My name is Debora Keller, I am a 1st year PhD student in Molecular mechanisms of Cancer at the Federal Polytechnical School of Lausanne (EPFL), Switzerland, and also member of the Young European Biotech Network (YEBN).
While reading your article on the "political scientist", I could not help but agree. Yes, young scientists tend to focus on the scholarly output first (if not only), and yes, the advisors (aka "boss") also tend to see any other activity apart from being in the lab and doing experiments as a waste of time. And trying to communicate with the media or with policy makers is the worst of betrayals and will keep you from becoming an excellent scientist...or so it seems!
Scientists in general, be they younger or older, also tend to lament themselves when politicians reduce the funding, or pass laws that just make no sense, scientifically speaking! But how can these politicians take "informed" decisions when only 5% of them have a scientific background (at least in the European Commission, according to Zoran Stancic, deputy director general of the European Commission's Directorate General Research)? Can we expect the same politicians to take the right decisions to promote research and development, and life sciences in general?
During the EuroBio2008 conference (the european counterpart to BIO) that took place in Paris from October 7th-9th, 30 young scientists and students in Life Sciences from the Young European Biotech Network and coming from France, Germany, Italy, Poland, Spain and Switzerland decided to get involved in the political process and engage with policy makers and stakeholders of Europe.
This event, bringing together researchers, industry and decision makers, was meant to discuss the future shape of the Life Sciences and Biotech sectors and issue a "Call for Change" report to Make Change Happen in a Europe that wants to become THE leader of a knowledge-based economy (according to the Lisbon Agenda).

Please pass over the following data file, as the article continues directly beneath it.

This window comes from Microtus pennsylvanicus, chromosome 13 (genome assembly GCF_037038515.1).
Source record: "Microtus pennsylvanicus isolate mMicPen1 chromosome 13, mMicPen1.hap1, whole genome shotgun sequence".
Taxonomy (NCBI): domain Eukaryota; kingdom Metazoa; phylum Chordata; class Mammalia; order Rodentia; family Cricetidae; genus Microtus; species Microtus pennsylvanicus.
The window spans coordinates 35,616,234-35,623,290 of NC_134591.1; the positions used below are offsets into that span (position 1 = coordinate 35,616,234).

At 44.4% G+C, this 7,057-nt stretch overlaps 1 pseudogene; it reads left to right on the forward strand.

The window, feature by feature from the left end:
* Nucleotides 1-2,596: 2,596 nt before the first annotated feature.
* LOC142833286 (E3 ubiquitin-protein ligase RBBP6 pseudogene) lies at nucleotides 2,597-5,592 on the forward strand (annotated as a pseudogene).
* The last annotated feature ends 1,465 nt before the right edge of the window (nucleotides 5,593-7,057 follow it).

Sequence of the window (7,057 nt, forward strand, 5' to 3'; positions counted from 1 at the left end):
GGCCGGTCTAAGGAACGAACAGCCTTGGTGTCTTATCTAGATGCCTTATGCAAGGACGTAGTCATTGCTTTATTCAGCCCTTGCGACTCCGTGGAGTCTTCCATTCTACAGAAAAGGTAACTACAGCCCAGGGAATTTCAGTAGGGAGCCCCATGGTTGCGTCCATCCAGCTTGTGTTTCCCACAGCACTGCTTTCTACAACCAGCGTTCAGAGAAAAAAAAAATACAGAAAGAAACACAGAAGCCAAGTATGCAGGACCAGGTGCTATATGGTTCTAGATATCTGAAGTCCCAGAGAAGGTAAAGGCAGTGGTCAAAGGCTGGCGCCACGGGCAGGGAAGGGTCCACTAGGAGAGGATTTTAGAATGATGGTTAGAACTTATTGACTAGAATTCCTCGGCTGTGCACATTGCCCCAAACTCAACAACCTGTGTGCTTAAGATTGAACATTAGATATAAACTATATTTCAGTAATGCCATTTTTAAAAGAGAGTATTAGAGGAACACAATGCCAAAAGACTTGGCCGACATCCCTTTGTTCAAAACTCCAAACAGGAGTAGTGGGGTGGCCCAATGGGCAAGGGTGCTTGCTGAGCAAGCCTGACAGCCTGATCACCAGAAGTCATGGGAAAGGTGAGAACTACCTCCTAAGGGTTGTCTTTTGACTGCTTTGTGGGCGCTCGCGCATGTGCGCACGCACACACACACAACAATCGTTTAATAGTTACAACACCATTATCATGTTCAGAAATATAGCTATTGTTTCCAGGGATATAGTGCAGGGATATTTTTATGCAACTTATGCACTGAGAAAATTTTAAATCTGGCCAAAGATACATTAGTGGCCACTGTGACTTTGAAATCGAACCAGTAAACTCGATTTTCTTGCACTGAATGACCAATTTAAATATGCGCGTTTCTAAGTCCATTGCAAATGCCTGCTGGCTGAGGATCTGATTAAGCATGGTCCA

The "rising generation" was key in bringing forth their vision of the future and debated passionately with international stakeholders on several hot topics such as "axe the CAP and spend money on R&D instead" or "nationalism is the greatest enemy of Biotechnology in Europe" during the House of Commons. They contributed actively with critical comments and concrete questions and proposals to the BioDialogues on Red, White and Green Biotechnology. After all, they would be working in these areas in the coming years and, as Professor Federico Mayor (former director general of the UNESCO) pointed out at the reporting plenary, the future is indeed in the hands of the young generation!
The enthusiasm and dedication of these young scientists that dared to set aside for a few days their important scientific experiments and take vacation to attend EuroBio2008 and become "politically active" led to the comment by Eric Poincelet - Commissioner General of EuroBio2008" : "next time, you will not be thirty only, you will be one hundred"!
This comment is already a success in itself. It was definitely NOT a waste of time for these young scientists to participate to these debates, and the appreciation for this will be measured by the outcome of the conference, the "Call for Change" report, as our YEBN chairman Francesco Lescai pointed out: “The YEBN contribution to EuroBio2008 was an example of the fresh inputs these kind of discussions need most: our students and young researchers were capable to break the schemes of the discussions and highlight some critical points to be addressed with high priority. Everyone seemed to appreciate: we will be able to measure this appreciation with the number of suggestions that will actually appear in the Green Paper to be delivered to the European Commission".
So, as stated in Peter Fiske's article, when "many members of the scientific community retreat to the comfort of their laboratories or lecture halls" we believe that it is the "Science's next wave" that has to take a step forward and make their voice heard. We encourage our young scientists that pursue excellence in their research to become "political YOUNG scientists" and Make Change Happen!
Young European Biotech Network (YEBN)
Communication Task Group Leader